One area of current interest is the application of semiotic morphisms to
information visualization. It is relatively straightforward to use principles
of algebraic semiotics to critique given representations, but more challenging
to contemplate the generation of appropriate representations. See the online
paper *Scientific Visualization and Semiotic
Morphisms* for more detail.

The cognitive linguists Fauconnier and Turner [4] have studied the "blending" of conceptual representations, and in particular, of metaphors, using diagrams like that below, where the four dashed lines should be arrows that point upwards, representing semiotic morphisms (but note that the diagrams in [4] are actually upside down from this):

B / \ / \ I1 I2 \ / \ / GA

So called "*oxymorons*" (like "military intelligence") are a form
of humor in which there are two different blends, one of which is in some
sense self contradictory; the tension between the two meanings and the
paradoxical nature of one of them gives rise to a pleasant feeling called
"humor" in many humans (see the oxymoron
list). More precisely, it seems that *re*-blending creates this
feeling, for reasons that can be given an evolutionary bases. It also seems
that blends play a key role in many kinds of humor.

An amazing fact about the human mind is that we do a lot of our everyday reasoning using metaphors (which are semiotic morphisms) and blends of metaphors, rather than anything that could be recognized as formal logic. (This recent finding of cognitive science, or more specifically, cognitive linguistics, is discussed in more detail, for example, in [18] and [4].) Thus blends play an important role not just in humor, but in many kinds of practical reasoning, including legal and moral reasoning, as shown in many case studies.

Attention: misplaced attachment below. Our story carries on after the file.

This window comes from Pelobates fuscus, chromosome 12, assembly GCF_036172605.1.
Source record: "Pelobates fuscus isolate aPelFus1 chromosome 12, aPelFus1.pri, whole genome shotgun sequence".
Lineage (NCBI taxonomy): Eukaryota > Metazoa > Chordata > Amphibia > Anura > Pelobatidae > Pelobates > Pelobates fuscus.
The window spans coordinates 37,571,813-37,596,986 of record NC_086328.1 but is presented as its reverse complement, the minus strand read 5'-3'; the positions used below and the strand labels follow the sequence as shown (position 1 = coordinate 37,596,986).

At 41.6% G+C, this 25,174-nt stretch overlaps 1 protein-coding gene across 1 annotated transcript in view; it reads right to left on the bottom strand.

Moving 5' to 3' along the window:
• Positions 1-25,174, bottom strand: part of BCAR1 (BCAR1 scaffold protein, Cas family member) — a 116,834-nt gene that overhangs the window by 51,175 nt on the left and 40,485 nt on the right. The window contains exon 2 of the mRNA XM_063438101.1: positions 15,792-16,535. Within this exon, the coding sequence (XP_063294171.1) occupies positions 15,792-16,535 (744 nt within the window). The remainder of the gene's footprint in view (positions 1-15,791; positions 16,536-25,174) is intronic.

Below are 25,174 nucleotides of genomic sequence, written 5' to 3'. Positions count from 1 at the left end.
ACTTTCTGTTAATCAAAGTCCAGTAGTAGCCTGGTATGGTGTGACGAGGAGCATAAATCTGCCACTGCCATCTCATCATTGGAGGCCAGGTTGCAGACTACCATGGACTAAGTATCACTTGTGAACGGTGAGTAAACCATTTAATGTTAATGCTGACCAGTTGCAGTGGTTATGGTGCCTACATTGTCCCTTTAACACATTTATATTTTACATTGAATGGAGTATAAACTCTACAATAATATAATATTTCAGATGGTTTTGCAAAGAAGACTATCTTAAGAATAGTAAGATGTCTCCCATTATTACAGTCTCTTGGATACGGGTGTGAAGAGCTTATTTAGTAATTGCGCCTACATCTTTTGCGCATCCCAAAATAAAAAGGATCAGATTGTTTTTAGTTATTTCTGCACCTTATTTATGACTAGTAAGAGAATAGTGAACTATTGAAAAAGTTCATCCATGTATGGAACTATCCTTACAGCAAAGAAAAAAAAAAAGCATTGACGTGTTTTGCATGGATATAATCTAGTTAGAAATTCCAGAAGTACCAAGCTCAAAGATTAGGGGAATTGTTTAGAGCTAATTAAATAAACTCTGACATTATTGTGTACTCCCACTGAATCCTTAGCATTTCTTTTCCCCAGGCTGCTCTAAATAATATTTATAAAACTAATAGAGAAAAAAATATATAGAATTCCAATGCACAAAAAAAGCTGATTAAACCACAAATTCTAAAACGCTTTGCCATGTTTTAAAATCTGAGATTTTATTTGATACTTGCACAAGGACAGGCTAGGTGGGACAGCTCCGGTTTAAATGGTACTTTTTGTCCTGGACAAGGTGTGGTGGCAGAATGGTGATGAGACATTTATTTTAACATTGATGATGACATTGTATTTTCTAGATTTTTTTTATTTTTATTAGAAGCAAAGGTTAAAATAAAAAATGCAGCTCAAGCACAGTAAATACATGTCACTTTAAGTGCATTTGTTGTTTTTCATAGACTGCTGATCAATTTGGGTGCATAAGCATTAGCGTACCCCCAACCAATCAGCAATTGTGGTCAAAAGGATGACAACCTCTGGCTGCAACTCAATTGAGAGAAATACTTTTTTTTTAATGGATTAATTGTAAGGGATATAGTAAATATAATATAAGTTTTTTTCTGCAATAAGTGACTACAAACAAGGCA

We have developed a rigorous, systematic theory of blends, based on the
rather esoteric branch of mathematics called "category theory," and more
specifically, on the category^{2} of sign systems with semiotic morphisms,
which is actually an "order enriched category," because it is enriched with a
priority ordering on the morphisms. Category theory suggests that the right
definition of blend is characterized by the "optimality" or "universal"
property of "pushouts" (which must be in some sense "lax" because of the
ordering); see [B] for details. The
diagram above is called a **pushout diagram** in category theory - see the
discussion in Appendix B (page 30ff) of [B].

Empirical work will be useful for learning more about the orderings on
representations, thus providing better foundations for measuring the adequacy
of a given representation for a given task. More optimistically, given sign
systems *S1, S2*, where *S1* contains abstract forms of the
information to be conveyed, we would like to generate (preferably
automatically) a semiotic morphism *M : S1 -> S2* that adequately
represents signs from *S1* in the system *S2*. For example, if
*S1* contains instructions for repairing some piece of equipment, and
*S2* is a non-color graphics screen with a speech chip, then the problem
is to generate instructional material that uses those particular capabilities
most effectively for that task.

Another interesting direction for future research is *dynamic* sign
systems; in a sense, the theory is already done, it is only necessary to
replace ordinary algebraic specifications with hidden algebraic
specifications (which are specifically designed to handle dynamics - see [D]) in the mathematical framework given in [B]; some further discussion of this appears
on page 23 of [B]. It will also be
important to do some case studies using these notions. (Note added April
2004: Some case studies may be found in [D].)

Our approach proposes a language for describing perceived regularities of
certain kinds; it does *not* assert that real entities corresponding to
such descriptions actually exist, or that best possible descriptions exist for
any given phenomenon, that is, it does *not* take a "realist" (i.e.,
Platonic) view of signs and representations. William Burroughs famously said
"language is a virus." Updating this in light of Bakhtin's heteroglossia, we
might say that *language is a plague of competing viruses*. Thus we
should not expect to find formal modernist order in this realm, but rather
multiple species of interacting chaotic evolution^{3}; what order there is may be found in our
multiple, partial descriptions.

19 October 1996

Revised 27 February 2000, and further edited in May of 2000 and 2002. Additional minor edits in April 2004.